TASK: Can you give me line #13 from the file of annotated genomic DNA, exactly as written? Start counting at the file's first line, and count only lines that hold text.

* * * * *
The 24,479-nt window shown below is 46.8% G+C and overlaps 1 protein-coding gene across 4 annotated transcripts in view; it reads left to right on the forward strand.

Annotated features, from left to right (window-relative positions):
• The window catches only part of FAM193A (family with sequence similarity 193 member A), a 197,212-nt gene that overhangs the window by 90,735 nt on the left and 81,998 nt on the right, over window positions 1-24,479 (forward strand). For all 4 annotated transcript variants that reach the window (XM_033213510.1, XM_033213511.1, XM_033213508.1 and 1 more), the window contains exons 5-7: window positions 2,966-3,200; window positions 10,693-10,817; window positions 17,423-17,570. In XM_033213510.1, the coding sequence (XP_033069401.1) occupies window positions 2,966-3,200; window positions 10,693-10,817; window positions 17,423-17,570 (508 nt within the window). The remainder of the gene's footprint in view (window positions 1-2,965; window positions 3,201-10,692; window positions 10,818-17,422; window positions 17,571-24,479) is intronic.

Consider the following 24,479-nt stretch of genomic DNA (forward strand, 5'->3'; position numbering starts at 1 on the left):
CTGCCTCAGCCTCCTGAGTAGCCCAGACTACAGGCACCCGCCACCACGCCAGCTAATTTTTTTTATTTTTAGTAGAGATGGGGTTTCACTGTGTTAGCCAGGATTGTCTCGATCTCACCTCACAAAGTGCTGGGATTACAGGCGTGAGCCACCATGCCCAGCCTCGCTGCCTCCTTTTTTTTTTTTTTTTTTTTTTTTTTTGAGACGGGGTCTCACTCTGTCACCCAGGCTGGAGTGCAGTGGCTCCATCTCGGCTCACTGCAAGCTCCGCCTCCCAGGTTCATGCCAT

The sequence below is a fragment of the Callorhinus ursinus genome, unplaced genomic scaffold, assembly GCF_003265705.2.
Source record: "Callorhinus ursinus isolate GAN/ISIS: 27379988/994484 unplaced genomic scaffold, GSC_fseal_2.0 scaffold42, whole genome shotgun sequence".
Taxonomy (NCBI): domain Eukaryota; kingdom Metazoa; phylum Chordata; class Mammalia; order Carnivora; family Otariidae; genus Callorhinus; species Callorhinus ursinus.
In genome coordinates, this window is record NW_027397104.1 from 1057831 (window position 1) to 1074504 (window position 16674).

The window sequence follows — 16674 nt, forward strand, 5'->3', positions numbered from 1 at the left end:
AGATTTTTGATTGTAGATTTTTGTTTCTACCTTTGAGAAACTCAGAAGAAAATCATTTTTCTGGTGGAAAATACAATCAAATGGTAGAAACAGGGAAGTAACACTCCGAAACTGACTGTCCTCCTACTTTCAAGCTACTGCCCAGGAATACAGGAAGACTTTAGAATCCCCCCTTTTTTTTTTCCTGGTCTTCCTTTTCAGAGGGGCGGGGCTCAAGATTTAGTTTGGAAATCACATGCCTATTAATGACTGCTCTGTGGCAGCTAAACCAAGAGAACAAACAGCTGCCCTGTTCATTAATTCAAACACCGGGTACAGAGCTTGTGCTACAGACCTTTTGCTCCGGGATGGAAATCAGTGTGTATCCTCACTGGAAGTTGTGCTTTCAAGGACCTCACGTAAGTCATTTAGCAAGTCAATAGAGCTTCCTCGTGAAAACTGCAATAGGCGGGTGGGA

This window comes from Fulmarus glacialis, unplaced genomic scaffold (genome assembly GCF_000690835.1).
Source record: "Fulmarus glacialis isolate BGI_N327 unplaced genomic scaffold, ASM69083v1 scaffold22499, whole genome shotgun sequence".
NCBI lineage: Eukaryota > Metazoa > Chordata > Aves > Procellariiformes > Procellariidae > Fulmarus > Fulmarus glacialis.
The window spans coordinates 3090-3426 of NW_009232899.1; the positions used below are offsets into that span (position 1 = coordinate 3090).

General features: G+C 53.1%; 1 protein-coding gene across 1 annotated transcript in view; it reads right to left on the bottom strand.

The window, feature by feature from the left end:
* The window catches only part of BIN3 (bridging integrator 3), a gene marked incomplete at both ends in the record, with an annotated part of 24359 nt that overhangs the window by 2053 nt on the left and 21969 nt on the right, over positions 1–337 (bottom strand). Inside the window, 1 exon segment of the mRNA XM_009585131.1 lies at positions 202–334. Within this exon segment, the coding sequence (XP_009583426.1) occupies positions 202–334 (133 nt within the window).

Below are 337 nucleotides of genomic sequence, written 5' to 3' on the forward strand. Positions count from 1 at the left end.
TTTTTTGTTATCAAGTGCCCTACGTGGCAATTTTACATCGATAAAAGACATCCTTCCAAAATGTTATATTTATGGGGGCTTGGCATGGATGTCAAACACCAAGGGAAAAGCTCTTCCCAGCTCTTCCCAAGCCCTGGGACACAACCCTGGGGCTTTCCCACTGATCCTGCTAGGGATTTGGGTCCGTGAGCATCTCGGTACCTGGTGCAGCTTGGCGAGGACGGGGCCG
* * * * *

Source record: "Fulmarus glacialis isolate BGI_N327 unplaced genomic scaffold, ASM69083v1 scaffold22499, whole genome shotgun sequence".